A lot of Leigh fans won’t know much about your theatre. You come back to the theatre relatively infrequently. Do you think of it as a return to professional roots or as going back to a creative well or is it all just part of the same cloth?

All of those things are true. It is part of the same activity. After all, because I don’t do that thing which other people are much better at than I do do which is to direct different sorts of plays and films, what I do is of course in a very specific and narrow area of personal work. But most of it comes from the same preoccupations and concerns. That’s on one level. But of course I started my training as an actor. My earliest preoccupation with film goes back to the beginning and I was at it pretty early on pursuing it. I suppose I do regard filmmaking as my primary function and job and preoccupation. And also apart from anything else one of the main things in my life is that I’ve chaired the governors of the London Film School. That’s really important and I’ve done that for quite a long time. But equally there was a time when I was on Arts Council theatre directors committees. It is about film really. But you can’t be in the culture of this city a serious filmmaker without being bound up with all kinds of theatrical activities by dint of what actors are doing, and friends are doing and indeed it’s part of one’s culture as it is to go to the Tate. Also because I’m very much as a director involved with actors acting and the acting process I don't really draw all these distinctions. However when the chips are down if you said, “In the end would you rather be out there in the elements making a film or in a black box called the theatre?” I mean ultimately the turn-on is being out there with the guys making a film. But you get into a theatre situation and it’s great. But in the end what matters is sitting in the audience with a play or a film and whether they laugh and cry that is what it’s all about and it’s worth its weight in gold. It’s slightly sentimental to say so but that is the ultimate turn on and meaning of it all.

In the 1960s you assisted both Peter Hall and Trevor Nunn. What are your memories of that period?

My time at the RSC was fantastic. First of all, apart from anything as a writer working on the texts at Stratford was immensely helpful and useful. I assisted John Barton as well. But also I trained at RADA, I’d done stuff, but here one was taking part, irrespective of anything to do with the substance or quality of anything, the sheer fact that one was taking part in a major theatrical factory I was cutting more and more professional teeth. I had to direct the understudies. Fantastic. I was in there creating an improvised play. But in terms of assisting, my experience of assisting Peter was curtailed by the fact that he caught shingles early on in the Macbeth rehearsals and I got shunted off in other directions so I wasn’t around too much on that. But that was quite an experience. I assisted Trevor on Taming of the Shrew with Janet Suzman and Michael Williams and Roy Kinnear and Patrick Stewart playing a minor part. It was a major thing. At that time Trevor would have been about 27, I 24. We were all pretty much babies. And he let me do improvisations and work out background character stuff. But the point is everything you do at whatever stage but most certainly what you do at that stage of your formative life is directly or by osmosis part of your education. I cherish it and regard it as massively important.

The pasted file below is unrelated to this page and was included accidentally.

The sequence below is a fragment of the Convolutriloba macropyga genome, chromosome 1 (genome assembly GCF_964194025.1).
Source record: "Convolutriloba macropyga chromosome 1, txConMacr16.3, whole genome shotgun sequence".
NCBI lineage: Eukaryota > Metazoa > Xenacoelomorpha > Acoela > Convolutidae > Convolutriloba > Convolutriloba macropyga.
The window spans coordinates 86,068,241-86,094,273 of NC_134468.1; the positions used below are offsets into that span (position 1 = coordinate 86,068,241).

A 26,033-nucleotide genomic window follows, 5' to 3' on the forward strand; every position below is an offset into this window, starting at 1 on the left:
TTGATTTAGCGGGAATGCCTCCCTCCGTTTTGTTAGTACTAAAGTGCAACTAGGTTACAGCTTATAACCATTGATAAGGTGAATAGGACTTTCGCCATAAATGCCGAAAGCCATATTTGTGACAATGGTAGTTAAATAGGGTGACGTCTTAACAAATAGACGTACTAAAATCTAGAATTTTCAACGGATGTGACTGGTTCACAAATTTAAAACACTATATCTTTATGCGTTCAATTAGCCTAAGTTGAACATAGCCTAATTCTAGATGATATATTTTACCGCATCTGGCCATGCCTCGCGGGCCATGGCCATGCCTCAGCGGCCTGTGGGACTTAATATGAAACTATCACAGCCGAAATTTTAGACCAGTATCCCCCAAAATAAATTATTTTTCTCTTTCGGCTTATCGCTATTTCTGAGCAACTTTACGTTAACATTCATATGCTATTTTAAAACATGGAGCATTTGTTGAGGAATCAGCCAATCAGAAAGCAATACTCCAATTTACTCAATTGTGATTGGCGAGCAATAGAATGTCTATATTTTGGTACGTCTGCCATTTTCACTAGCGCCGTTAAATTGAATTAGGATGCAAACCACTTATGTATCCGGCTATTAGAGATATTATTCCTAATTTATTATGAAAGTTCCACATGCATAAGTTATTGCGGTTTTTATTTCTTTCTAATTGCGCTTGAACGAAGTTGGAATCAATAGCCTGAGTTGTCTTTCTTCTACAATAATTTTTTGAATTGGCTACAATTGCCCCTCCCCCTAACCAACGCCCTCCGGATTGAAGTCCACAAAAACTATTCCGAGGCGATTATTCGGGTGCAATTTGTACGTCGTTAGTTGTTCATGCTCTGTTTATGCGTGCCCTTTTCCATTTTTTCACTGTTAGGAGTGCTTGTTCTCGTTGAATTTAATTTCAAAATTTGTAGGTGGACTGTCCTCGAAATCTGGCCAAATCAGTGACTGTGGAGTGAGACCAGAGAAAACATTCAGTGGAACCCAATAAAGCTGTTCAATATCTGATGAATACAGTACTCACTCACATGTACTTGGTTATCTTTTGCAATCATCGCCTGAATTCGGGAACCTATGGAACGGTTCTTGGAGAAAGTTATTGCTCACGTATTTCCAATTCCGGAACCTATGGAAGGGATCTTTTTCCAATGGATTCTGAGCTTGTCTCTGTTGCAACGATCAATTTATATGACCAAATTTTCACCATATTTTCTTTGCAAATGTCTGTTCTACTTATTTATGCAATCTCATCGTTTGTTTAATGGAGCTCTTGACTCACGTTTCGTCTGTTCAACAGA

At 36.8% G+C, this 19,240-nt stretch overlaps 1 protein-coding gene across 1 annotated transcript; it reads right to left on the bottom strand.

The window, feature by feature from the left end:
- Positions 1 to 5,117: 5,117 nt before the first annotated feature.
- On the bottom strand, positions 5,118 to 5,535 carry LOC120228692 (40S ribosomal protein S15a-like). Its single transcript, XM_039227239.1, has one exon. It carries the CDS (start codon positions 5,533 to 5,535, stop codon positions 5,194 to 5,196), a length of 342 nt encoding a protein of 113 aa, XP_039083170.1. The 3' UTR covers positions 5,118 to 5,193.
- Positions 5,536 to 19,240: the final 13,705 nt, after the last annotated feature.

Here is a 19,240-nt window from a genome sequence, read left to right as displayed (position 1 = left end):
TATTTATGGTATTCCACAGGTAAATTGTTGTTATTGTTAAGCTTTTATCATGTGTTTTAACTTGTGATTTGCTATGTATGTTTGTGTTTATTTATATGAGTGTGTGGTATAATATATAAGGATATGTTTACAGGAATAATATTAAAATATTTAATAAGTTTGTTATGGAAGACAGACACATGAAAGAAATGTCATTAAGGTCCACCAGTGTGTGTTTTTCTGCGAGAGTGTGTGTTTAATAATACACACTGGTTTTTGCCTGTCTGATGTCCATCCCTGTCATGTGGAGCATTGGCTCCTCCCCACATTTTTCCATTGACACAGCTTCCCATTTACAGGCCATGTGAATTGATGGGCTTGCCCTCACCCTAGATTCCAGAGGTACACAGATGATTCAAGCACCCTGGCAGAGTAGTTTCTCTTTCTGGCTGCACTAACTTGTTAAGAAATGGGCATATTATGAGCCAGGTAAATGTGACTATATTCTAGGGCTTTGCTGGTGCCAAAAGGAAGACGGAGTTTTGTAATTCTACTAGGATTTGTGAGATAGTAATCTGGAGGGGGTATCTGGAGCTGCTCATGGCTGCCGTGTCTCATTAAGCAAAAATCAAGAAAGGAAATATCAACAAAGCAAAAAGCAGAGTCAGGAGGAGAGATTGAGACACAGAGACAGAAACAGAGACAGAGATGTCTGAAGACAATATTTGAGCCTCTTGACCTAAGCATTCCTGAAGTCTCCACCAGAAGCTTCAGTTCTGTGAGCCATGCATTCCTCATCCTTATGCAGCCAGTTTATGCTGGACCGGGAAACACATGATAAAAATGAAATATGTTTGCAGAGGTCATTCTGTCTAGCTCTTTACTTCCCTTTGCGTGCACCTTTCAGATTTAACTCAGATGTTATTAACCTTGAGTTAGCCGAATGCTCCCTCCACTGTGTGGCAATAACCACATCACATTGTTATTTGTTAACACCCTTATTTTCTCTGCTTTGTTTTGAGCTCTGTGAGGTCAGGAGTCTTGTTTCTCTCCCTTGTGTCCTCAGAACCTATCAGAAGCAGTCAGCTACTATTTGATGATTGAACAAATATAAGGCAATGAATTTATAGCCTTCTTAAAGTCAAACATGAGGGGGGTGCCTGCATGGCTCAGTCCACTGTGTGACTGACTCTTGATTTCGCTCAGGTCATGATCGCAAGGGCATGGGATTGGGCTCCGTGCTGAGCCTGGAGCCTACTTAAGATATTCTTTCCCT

Can you remember the last time you directed anything not written by you?

The last time I directed a conventional play with a script was The Life of Galileo for the 1970 Bermuda Arts Festival, which was a disaster.

What if the ENO were to ask you to direct an opera?

I’ll tell you what’s quite funny about this. By an extraordinarily coincidence or some sort of synchronicity or because there’s something in the air, for various reasons I’ve now been asked the same question randomly in different contexts about five times it the last two weeks. I went to a matinee of Parsifal at the ENO. The fact is nobody has ever asked me and I think what’s interesting is that a lot of people who have gone and directed opera who certainly know less about opera than I do. But in the end the truth is I am in the business of making things up and that’s what my time is devoted to. Also I have been able to apply some useful version of an acting process that to the actors makes some sort of sense. Whether I could really do that with opera singers, good actors as many of them are, is debatable. I have had discussions with people about notions of creating a piece of musical theatre. It’s a Great Big Shame which was the last play before Two Thousand Years wasn’t a musical as such but it had musical elements as such.

Did it happen at the Baftas [when The King’s Speech won everything]?

No. I have nothing to say about the fucking Baftas. You can quote me on that.

You had quite long face on you that night.

Not winning is fine. So it’s not about not being able to lose or anything. But this is an emotion I’ve had any number of times. I fail to know what actor or actress is actually better than Lesley [Manville] in Another Year (pictured right)and that’s being as objective as I possibly can about it. Quite apart from things like Dick Pope’s cinematography which is extraordinary. But the problem with my films in this context and indeed I would go so far as to say the same is true of my plays – I’ve never been up for an Olivier Award, for example, and I’m not bitter in saying that: it’s because it’s in the nature of what I do you can never see the wheels going round. People know it’s great cinematography but other things are more sexy. And that’s true of the acting too, I guess. The fact is that we were up for Best British Film and Best Supporting Actress. We could be forgiven for thinking that there was more talent on display in Another Year than just those.